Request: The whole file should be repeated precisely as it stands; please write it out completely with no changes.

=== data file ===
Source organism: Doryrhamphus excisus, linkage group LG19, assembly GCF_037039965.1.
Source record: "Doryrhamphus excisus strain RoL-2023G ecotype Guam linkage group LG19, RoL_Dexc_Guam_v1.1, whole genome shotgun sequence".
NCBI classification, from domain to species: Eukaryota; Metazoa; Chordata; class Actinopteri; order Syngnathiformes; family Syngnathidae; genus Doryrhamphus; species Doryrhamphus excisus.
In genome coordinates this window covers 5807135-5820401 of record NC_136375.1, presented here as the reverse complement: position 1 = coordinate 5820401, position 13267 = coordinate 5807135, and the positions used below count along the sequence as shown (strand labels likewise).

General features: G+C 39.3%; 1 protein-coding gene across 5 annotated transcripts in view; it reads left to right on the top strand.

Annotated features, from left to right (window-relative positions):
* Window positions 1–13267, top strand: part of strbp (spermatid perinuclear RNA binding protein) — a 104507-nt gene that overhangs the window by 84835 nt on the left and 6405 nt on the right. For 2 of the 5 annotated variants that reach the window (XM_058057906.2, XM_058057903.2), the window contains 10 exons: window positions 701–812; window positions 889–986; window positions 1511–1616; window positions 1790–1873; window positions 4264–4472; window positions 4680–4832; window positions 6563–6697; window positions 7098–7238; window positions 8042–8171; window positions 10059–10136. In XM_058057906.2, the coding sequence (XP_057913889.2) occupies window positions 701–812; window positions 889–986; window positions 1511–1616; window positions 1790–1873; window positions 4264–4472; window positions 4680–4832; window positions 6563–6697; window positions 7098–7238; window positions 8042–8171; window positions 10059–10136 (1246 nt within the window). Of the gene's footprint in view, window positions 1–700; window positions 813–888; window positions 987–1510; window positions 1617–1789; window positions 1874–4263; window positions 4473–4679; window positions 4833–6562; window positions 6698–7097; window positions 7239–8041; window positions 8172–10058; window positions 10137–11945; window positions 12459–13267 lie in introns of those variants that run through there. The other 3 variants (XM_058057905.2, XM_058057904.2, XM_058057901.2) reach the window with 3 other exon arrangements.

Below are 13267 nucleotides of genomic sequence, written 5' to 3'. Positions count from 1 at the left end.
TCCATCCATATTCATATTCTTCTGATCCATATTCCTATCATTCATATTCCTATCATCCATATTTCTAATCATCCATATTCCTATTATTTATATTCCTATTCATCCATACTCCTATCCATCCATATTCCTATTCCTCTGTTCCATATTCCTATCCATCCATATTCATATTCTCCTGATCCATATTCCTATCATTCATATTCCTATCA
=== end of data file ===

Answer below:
Source organism: Doryrhamphus excisus, linkage group LG19, assembly GCF_037039965.1.
Source record: "Doryrhamphus excisus strain RoL-2023G ecotype Guam linkage group LG19, RoL_Dexc_Guam_v1.1, whole genome shotgun sequence".
NCBI classification, from domain to species: Eukaryota; Metazoa; Chordata; class Actinopteri; order Syngnathiformes; family Syngnathidae; genus Doryrhamphus; species Doryrhamphus excisus.
In genome coordinates this window covers 5807135-5820401 of record NC_136375.1, presented here as the reverse complement: position 1 = coordinate 5820401, position 13267 = coordinate 5807135, and the positions used below count along the sequence as shown (strand labels likewise).

General features: G+C 39.3%; 1 protein-coding gene across 5 annotated transcripts in view; it reads left to right on the top strand.

Annotated features, from left to right (window-relative positions):
* Window positions 1–13267, top strand: part of strbp (spermatid perinuclear RNA binding protein) — a 104507-nt gene that overhangs the window by 84835 nt on the left and 6405 nt on the right. For 2 of the 5 annotated variants that reach the window (XM_058057906.2, XM_058057903.2), the window contains 10 exons: window positions 701–812; window positions 889–986; window positions 1511–1616; window positions 1790–1873; window positions 4264–4472; window positions 4680–4832; window positions 6563–6697; window positions 7098–7238; window positions 8042–8171; window positions 10059–10136. In XM_058057906.2, the coding sequence (XP_057913889.2) occupies window positions 701–812; window positions 889–986; window positions 1511–1616; window positions 1790–1873; window positions 4264–4472; window positions 4680–4832; window positions 6563–6697; window positions 7098–7238; window positions 8042–8171; window positions 10059–10136 (1246 nt within the window). Of the gene's footprint in view, window positions 1–700; window positions 813–888; window positions 987–1510; window positions 1617–1789; window positions 1874–4263; window positions 4473–4679; window positions 4833–6562; window positions 6698–7097; window positions 7239–8041; window positions 8172–10058; window positions 10137–11945; window positions 12459–13267 lie in introns of those variants that run through there. The other 3 variants (XM_058057905.2, XM_058057904.2, XM_058057901.2) reach the window with 3 other exon arrangements.

Below are 13267 nucleotides of genomic sequence, written 5' to 3'. Positions count from 1 at the left end.
TCCATCCATATTCATATTCTTCTGATCCATATTCCTATCATTCATATTCCTATCATCCATATTTCTAATCATCCATATTCCTATTATTTATATTCCTATTCATCCATACTCCTATCCATCCATATTCCTATTCCTCTGTTCCATATTCCTATCCATCCATATTCATATTCTCCTGATCCATATTCCTATCATTCATATTCCTATCA